Meniscal tears are a very common form of knee injury, usually suffered during sports or by twisting the knee. Patients tend to report a slipping, popping, locking or 'giving' sensation when the injury happens.
Meniscal repair surgery is a keyhole procedure (arthroscopy) designed to remove or repair tears in the meniscus.
As the meniscus – a C-shaped layer of shock-absorbing lining between the thigh and shin bones – has no direct blood supply, healing can be problematic. For this reason, meniscal repairs are typically only performed on outer meniscal injuries, as this area has a healthy blood supply.
Surgery is only considered if non-surgical treatment has failed to stabilise the knee and alleviate symptoms.
The first line of care should be to follow the RICE protocol (Rest, Ice, Compression, Elevation), but if your knee remains painful, swollen or has restricted movement, surgery may be the logical next step.
If you have damaged the "white" part of your meniscus that has no blood supply, surgery may not achieve much beyond trimming away any protruding tears. If there is no immediate concern that these tears will cause arthritis in future, Dr. Letchford may recommend that you leave them be.
Dr. Letchford will perform a physical examination including the McMurray Test for bending, straightening and rotating. He will also refer to your x-rays and MRI films as well as your medical history to assess whether or not surgery is needed.
He may also perform a knee arthroscopy to determine the severity of the meniscal damage, the results of which may dictate that surgery is needed.
Before deciding to go ahead with surgery, Dr. Letchford will take the time to talk with you about:
Dr. Letchford will only recommend surgery if both you and he are in agreement that it offers the best possible outcome for improving your pain and preventing future deterioration of the joint.
There are two types of meniscal surgery: removal and repair. Both treatments are performed arthroscopically through small incisions in the knee.
In-patient stay: Day procedure (no overnight stay unless recommended)
Walk (aided): Immediately
Walk (unaided): 1-2 weeks
Return to work: 2-3 days (gentle work)
Upon post-operative review (labour-intensive work)
Arthroscopic surgery for meniscal repair is a remarkably low-risk procedure. The most severe complications are usually temporary discomfort and bruising.
However, all surgery carries a risk and should not be entered into without due consideration. Please refer to our Knee Arthroscopy page for more information on the risks of this procedure.
Before you come in for your surgery, there are a number of things that both you and Dr. Letchford will need to do to ensure everything goes smoothly before, during and after the operation.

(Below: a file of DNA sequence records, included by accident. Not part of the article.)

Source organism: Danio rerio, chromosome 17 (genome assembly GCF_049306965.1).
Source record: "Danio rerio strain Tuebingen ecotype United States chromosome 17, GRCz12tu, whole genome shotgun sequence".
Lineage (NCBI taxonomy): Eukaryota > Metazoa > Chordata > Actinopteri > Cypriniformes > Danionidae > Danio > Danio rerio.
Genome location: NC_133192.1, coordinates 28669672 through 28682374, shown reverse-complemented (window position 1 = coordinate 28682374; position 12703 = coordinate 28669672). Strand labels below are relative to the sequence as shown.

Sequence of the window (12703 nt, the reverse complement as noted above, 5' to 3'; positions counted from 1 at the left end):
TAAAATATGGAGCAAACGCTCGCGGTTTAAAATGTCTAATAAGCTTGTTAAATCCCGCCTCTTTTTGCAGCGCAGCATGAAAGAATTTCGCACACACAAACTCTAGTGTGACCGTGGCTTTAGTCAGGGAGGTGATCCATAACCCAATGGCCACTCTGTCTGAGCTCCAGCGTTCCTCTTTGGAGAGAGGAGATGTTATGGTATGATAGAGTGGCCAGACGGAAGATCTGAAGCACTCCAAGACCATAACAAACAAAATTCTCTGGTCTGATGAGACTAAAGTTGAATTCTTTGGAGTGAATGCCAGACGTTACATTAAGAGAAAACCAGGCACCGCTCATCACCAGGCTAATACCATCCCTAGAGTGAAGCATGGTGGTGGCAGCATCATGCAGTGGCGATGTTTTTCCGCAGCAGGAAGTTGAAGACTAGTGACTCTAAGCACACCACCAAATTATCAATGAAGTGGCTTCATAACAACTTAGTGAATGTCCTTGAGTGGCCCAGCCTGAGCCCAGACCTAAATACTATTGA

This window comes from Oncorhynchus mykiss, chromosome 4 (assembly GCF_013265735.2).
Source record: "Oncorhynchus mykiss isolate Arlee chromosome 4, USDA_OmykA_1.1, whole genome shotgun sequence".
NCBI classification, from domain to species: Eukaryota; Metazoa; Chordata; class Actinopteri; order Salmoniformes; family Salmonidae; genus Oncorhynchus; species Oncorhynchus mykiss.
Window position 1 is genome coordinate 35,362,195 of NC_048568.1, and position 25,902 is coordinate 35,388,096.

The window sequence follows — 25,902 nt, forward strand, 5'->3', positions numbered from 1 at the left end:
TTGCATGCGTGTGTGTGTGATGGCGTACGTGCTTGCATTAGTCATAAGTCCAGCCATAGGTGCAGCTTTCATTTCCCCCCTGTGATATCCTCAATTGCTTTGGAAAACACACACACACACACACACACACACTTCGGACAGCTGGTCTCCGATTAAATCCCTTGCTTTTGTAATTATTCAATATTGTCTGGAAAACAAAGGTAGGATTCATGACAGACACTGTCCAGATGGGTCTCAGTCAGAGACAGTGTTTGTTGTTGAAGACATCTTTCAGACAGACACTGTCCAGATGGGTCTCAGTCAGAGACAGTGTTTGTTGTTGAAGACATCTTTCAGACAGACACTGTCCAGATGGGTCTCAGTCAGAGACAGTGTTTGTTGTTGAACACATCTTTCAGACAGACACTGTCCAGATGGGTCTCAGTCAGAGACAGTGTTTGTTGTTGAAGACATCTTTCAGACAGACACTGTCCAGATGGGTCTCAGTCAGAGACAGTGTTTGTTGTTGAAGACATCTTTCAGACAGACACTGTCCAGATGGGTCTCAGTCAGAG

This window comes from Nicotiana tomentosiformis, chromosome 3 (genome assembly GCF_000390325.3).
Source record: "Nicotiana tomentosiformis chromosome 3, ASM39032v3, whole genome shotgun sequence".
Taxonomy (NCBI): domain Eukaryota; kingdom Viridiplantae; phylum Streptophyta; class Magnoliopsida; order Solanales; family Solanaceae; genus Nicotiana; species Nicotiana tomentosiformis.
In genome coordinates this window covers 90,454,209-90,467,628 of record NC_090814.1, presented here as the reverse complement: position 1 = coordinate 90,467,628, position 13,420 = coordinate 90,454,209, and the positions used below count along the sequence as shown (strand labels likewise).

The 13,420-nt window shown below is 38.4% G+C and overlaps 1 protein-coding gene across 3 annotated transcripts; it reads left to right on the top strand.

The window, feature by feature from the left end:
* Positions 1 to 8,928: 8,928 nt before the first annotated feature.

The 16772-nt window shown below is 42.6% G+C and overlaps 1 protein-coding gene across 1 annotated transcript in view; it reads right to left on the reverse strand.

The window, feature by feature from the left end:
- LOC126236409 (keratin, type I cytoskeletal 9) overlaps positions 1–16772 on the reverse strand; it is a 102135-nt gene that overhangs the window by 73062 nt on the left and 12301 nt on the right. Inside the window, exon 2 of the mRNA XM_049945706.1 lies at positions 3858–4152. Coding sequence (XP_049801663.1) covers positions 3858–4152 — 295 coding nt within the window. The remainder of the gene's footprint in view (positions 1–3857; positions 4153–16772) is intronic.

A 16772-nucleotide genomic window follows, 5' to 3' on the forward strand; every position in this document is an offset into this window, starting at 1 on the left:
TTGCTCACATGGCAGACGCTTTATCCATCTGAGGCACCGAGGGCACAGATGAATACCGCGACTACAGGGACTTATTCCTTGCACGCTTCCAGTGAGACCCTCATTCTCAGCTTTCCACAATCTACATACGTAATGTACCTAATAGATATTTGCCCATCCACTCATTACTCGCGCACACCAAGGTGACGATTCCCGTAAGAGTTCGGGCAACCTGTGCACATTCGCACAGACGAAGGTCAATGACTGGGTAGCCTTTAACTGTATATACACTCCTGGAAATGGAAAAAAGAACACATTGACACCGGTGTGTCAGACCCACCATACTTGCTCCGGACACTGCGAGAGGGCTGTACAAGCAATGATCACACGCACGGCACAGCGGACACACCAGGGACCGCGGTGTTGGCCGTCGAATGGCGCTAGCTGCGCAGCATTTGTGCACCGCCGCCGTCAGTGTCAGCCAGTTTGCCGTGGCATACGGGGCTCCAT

You should cease taking any blood-thinning or anti-inflammatory drugs, as well as any herbal or natural remedies you're taking, at least a week before your surgery.
You will undergo a routine medical examination to make sure you are in good enough health for the operation, and to identify any factors that might cause problems down the line, including body weight and existing infections or skin conditions.
Dental work can introduce bacteria into the bloodstream. To protect against the chance of developing an infection, please have any dental work done well before or after your surgery. You may need to take preventative antibiotics for a few months to a few years after your surgery to protect against the risk of infection.
You will be sent for routine blood work to confirm you are healthy enough to undergo surgery. We may also perform heart checks or additional scans if the need arises.
It is recommended that you stop smoking for as long as possible before your surgery, as it can encourage clots while hampering circulation and oxygenation of the blood.
As this is a relatively minor surgery, you should be able to return to normal life fairly quickly. High-impact sports and labour-intensive work will have to wait a few weeks, but swimming and cycling are a good way to strengthen the muscles around the joint during rehabilitation. Your physiotherapist can draw up an exercise plan for you.
Make sure you change your dressing as instructed, and keep an eye out for any changes, including fever, chills, tenderness, excessive fluid, or increased pain, as these can indicate infection.
You will be given a combination of anti-clotting drugs and pressure bandages to help prevent clots from forming. If you notice any shortness of breath or unexplained pain, contact a doctor immediately.
For more information on what to expect from your total knee replacement surgery, please take the time to read through the resources available at the American Academy of Orthopaedic Surgeons website.